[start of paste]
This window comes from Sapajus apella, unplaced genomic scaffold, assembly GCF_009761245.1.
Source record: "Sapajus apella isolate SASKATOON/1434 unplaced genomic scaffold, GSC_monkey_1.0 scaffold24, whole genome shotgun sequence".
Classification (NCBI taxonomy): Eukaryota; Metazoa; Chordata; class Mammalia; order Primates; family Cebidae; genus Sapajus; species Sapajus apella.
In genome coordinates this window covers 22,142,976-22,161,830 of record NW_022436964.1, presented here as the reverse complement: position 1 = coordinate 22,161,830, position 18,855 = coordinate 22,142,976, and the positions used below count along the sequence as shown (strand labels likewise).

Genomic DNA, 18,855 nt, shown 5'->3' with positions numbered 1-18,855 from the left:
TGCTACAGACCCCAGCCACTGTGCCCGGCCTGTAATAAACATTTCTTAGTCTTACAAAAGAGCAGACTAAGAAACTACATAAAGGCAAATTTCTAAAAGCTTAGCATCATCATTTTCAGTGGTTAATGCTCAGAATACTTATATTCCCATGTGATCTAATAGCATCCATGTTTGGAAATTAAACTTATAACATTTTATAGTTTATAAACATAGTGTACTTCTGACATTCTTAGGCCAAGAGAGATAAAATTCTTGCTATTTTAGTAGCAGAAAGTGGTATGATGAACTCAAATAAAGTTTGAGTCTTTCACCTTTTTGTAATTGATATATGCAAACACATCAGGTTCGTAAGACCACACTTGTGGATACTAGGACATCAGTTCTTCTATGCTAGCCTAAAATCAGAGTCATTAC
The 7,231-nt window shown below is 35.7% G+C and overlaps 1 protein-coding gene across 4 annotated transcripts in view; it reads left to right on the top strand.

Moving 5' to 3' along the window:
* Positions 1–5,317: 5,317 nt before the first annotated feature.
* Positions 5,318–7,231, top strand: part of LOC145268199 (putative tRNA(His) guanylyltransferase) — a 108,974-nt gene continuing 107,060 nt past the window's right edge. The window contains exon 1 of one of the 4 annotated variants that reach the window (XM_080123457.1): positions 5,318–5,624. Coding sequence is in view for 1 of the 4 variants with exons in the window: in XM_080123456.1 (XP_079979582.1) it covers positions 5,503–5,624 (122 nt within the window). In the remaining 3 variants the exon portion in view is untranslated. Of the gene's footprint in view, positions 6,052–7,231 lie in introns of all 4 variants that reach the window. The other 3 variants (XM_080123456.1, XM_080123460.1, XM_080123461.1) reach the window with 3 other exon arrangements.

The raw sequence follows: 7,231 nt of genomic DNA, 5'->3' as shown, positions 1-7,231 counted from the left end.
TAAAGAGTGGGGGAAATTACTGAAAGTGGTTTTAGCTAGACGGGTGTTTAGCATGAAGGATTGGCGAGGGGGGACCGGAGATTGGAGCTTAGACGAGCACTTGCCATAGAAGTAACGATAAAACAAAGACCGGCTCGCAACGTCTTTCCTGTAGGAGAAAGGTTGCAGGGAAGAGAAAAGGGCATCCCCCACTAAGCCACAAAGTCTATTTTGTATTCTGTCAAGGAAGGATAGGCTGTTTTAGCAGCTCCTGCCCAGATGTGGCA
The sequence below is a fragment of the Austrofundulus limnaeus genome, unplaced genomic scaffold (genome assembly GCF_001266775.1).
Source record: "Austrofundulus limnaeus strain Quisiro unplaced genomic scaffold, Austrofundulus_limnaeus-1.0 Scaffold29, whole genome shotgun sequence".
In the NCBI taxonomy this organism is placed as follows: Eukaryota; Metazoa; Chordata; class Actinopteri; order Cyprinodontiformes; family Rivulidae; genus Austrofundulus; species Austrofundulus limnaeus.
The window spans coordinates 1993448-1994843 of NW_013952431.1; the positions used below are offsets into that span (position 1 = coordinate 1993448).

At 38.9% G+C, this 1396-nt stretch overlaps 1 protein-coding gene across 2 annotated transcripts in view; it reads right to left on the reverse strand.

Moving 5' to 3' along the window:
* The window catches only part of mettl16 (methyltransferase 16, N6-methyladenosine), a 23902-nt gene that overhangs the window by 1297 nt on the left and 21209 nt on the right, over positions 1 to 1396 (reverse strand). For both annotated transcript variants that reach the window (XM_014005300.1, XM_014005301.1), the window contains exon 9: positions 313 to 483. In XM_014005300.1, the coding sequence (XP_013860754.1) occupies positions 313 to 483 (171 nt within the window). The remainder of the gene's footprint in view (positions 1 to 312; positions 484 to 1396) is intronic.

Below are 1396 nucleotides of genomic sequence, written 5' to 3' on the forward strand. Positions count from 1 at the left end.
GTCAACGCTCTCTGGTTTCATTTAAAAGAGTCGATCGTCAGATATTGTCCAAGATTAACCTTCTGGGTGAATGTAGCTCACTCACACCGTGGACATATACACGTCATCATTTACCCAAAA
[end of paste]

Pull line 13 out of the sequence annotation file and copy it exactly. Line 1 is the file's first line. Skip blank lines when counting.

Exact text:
The sequence below is a fragment of the Austrofundulus limnaeus genome, unplaced genomic scaffold (genome assembly GCF_001266775.1).